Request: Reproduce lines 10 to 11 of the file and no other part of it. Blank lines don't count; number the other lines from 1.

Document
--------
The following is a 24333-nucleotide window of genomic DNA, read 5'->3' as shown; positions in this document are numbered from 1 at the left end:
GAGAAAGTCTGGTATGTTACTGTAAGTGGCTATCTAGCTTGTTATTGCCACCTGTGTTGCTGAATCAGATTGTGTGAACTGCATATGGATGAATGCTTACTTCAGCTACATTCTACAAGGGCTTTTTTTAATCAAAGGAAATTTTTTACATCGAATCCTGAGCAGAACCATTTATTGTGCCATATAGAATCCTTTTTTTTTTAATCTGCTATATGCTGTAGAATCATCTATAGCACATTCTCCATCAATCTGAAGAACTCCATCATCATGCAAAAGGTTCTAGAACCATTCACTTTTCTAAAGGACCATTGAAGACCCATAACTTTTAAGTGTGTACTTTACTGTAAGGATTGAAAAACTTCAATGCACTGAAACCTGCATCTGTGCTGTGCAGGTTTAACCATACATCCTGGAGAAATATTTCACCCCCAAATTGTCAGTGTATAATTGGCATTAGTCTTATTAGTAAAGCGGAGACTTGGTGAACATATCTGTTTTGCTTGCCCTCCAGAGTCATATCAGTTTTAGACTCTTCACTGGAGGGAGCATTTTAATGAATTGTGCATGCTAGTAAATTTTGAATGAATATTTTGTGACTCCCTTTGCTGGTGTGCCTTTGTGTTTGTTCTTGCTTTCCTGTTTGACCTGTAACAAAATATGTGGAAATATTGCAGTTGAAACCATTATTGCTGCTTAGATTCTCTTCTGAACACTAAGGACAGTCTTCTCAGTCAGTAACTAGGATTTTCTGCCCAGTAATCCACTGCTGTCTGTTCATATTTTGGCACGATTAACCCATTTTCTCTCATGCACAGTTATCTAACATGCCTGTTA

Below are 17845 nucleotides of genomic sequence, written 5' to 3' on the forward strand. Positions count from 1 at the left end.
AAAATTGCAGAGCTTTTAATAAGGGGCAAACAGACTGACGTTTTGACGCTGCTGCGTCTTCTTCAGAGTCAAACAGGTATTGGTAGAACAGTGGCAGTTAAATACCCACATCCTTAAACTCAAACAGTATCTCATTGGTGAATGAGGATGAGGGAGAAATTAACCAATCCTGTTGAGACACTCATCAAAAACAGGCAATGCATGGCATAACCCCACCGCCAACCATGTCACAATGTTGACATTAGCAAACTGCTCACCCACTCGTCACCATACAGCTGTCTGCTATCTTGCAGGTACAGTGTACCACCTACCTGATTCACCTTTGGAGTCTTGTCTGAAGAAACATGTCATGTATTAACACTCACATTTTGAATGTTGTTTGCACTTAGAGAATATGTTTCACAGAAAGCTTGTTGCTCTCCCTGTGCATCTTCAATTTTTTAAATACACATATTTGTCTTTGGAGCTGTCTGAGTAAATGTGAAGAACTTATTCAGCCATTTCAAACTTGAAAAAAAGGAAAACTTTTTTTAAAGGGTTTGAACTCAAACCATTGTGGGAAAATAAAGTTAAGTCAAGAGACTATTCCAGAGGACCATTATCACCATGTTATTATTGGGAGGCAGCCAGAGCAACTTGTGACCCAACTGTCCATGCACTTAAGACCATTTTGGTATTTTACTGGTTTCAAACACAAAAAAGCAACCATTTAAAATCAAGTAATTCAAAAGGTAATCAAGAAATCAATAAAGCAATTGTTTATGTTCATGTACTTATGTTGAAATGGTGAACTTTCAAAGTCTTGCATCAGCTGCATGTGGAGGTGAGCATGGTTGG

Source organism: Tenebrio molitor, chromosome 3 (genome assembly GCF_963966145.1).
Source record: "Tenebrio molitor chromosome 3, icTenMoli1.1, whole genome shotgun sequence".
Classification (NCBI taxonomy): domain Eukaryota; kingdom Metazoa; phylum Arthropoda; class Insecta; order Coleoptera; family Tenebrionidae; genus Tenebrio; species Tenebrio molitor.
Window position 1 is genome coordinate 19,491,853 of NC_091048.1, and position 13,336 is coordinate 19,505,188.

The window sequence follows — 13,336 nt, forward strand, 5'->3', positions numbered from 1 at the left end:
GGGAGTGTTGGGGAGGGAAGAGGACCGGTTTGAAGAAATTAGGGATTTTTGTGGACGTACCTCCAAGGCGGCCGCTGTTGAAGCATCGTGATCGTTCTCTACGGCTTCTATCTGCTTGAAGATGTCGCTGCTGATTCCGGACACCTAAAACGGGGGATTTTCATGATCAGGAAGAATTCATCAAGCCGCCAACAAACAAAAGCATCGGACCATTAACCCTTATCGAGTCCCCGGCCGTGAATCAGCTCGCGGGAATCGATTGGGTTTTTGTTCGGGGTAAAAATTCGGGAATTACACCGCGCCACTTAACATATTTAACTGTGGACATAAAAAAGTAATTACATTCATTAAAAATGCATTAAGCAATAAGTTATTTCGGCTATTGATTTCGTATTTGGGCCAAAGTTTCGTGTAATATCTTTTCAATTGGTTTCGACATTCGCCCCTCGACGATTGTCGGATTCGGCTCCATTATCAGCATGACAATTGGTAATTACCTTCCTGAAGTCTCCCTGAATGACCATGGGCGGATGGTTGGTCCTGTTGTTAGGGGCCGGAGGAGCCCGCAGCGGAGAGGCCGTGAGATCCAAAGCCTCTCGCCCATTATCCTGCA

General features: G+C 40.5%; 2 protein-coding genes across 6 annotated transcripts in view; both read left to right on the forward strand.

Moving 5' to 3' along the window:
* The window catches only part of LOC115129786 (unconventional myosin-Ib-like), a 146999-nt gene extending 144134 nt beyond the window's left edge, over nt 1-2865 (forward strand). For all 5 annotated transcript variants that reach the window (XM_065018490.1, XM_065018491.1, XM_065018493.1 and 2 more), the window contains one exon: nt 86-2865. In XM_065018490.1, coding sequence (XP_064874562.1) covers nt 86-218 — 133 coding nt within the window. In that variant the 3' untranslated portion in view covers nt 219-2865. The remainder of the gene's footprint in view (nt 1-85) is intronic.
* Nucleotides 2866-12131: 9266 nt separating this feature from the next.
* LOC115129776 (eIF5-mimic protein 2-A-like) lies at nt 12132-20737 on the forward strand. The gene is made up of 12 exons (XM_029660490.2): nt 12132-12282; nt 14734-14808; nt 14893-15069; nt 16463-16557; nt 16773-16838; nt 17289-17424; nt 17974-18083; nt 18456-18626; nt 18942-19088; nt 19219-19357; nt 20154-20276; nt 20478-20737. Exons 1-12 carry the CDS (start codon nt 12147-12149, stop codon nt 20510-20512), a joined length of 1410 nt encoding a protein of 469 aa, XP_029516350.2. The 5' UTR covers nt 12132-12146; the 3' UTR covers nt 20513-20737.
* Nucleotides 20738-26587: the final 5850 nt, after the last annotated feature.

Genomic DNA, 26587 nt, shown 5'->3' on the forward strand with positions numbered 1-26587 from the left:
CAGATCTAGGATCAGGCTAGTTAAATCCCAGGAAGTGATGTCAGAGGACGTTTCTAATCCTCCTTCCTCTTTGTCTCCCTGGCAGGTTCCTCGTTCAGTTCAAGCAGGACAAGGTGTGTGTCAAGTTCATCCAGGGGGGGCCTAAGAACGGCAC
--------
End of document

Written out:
GGGAGTGTTGGGGAGGGAAGAGGACCGGTTTGAAGAAATTAGGGATTTTTGTGGACGTACCTCCAAGGCGGCCGCTGTTGAAGCATCGTGATCGTTCTCTACGGCTTCTATCTGCTTGAAGATGTCGCTGCTGATTCCGGACACCTAAAACGGGGGATTTTCATGATCAGGAAGAATTCATCAAGCCGCCAACAAACAAAAGCATCGGACCATTAACCCTTATCGAGTCCCCGGCCGTGAATCAGCTCGCGGGAATCGATTGGGTTTTTGTTCGGGGTAAAAATTCGGGAATTACACCGCGCCACTTAACATATTTAACTGTGGACATAAAAAAGTAATTACATTCATTAAAAATGCATTAAGCAATAAGTTATTTCGGCTATTGATTTCGTATTTGGGCCAAAGTTTCGTGTAATATCTTTTCAATTGGTTTCGACATTCGCCCCTCGACGATTGTCGGATTCGGCTCCATTATCAGCATGACAATTGGTAATTACCTTCCTGAAGTCTCCCTGAATGACCATGGGCGGATGGTTGGTCCTGTTGTTAGGGGCCGGAGGAGCCCGCAGCGGAGAGGCCGTGAGATCCAAAGCCTCTCGCCCATTATCCTGCA

General features: G+C 40.5%; 2 protein-coding genes across 6 annotated transcripts in view; both read left to right on the forward strand.